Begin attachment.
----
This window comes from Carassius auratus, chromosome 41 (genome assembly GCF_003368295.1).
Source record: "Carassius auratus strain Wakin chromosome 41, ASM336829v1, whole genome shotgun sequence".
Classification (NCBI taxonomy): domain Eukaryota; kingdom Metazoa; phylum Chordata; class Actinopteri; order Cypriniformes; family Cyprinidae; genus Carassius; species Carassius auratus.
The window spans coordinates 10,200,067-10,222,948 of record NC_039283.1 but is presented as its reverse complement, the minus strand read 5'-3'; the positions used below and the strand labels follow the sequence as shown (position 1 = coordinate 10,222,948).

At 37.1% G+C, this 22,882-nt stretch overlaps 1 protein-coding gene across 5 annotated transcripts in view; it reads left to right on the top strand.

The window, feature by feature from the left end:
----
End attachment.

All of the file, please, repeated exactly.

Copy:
This window comes from Carassius auratus, chromosome 41 (genome assembly GCF_003368295.1).
Source record: "Carassius auratus strain Wakin chromosome 41, ASM336829v1, whole genome shotgun sequence".
Classification (NCBI taxonomy): domain Eukaryota; kingdom Metazoa; phylum Chordata; class Actinopteri; order Cypriniformes; family Cyprinidae; genus Carassius; species Carassius auratus.
The window spans coordinates 10,200,067-10,222,948 of record NC_039283.1 but is presented as its reverse complement, the minus strand read 5'-3'; the positions used below and the strand labels follow the sequence as shown (position 1 = coordinate 10,222,948).

At 37.1% G+C, this 22,882-nt stretch overlaps 1 protein-coding gene across 5 annotated transcripts in view; it reads left to right on the top strand.

The window, feature by feature from the left end: